The Periodic Table of Elements is the most important reference in chemistry, and it represents all the known chemical elements as well as those that are yet to be discovered. The elements are arranged in a systematic order to show their patterned recurring or ‘periodic’ chemical and physiological properties. Currently, there are a total of 117 elements in the standard periodic chart.
The discovery of the individual elements led to the recognition of the similarities of their physical and chemical properties, and scientists soon found a way to organize them in a classification scheme. Dmitri Ivanovich Mendeleev, a Russian scientist, was credited as the first person to develop a schematic arrangement of these elements, and it became known as the Periodic Table.
During the 19th century, Mendeleev made studies to identify the properties of the elements, and he used the data to organize them according to certain patterns of similarities. To aid his studies, he made individual cards for each of the 63 known elements. Each card contained the symbol of an element, as well as its atomic weight, characteristic chemical, and physical properties. He then arranged the cards into a table in an order that showed the progressive values of their atomic masses, and he predicted the existence of other undiscovered elements, for which he left blank spaces on the table. From this draft table, the periodic law was formulated. In 1869, the first Periodic Table was published.
Below are examples of other precursors of the modern periodic table:
LENNTECH - Periodic Table History: Shows the history of the periodic table of chemical elements
AUS-e-TUTE - History of the Periodic Table of Elements: Lists the names of those who contributed to the development of the periodic table, and other significant data about the history of the periodic table.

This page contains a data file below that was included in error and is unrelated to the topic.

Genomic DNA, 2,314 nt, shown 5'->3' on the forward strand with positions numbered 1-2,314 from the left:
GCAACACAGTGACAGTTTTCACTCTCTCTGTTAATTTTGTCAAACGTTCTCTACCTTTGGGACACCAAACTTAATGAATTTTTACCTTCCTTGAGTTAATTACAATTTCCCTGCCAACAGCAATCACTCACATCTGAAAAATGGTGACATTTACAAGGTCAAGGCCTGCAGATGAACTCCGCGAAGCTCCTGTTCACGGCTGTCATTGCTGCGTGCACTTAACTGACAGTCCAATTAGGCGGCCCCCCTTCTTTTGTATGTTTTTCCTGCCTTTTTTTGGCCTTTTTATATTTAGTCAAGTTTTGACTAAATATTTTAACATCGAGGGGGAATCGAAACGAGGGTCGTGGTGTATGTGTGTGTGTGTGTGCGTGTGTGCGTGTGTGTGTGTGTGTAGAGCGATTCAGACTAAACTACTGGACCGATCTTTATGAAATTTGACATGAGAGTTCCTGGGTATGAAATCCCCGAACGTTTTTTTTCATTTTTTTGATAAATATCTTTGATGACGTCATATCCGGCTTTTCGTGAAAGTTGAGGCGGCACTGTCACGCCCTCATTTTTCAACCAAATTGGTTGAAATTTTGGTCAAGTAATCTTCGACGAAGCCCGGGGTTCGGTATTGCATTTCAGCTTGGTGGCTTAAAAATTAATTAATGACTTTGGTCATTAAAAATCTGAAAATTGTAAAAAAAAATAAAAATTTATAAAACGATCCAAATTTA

The modern periodic table is divided into numerous groups, according to the similarities of the elements’ chemical properties, and these are shown in columns. The elements that appear in the same column belong to a family with similar reactive qualities. Below are the identified columns:
Column I A: The Alkali Metals
Column II A: The Alkaline Earths
Columns III B – I B: Transition Elements
Column 0: Noble Gases
When reading the periodic table, it is important to take note of the individual box that holds the basic information about each element in the columns. The Atomic Number that appears first represents the number of protons that are present in an atom, and it defines what the element is. Another thing to note is the Element Symbol, which is the letter or two that represents the element. Lastly, the Atomic Mass, which is the average mass of one atom expressed in atomic mass unit, or amu, is shown in decimal number. It represents the average of the isotopes of an element, since different isotopes of the same element have different masses.
Dayah.com - Periodic Table: Provides a comprehensive guide to the elements in the periodic table
PeriodicTable.com: Shows illustrations and links to all the known chemical elements
Los Alamos National Laboratory’s Chemical Division - Table of the Elements: Features links for each element with information about the history, sources, properties, and others
Visual Elements Periodic Table: Presents the periodic table in flash version with links to visual representations and information on the elements
The periodic table is essential for the understanding of the complexities of chemical elements, as well as their behaviors, reactions, and uses. It is widely used in chemistry, physics, biology, and chemical engineering. The table is also an easy guide for students who are studying chemistry and related subjects.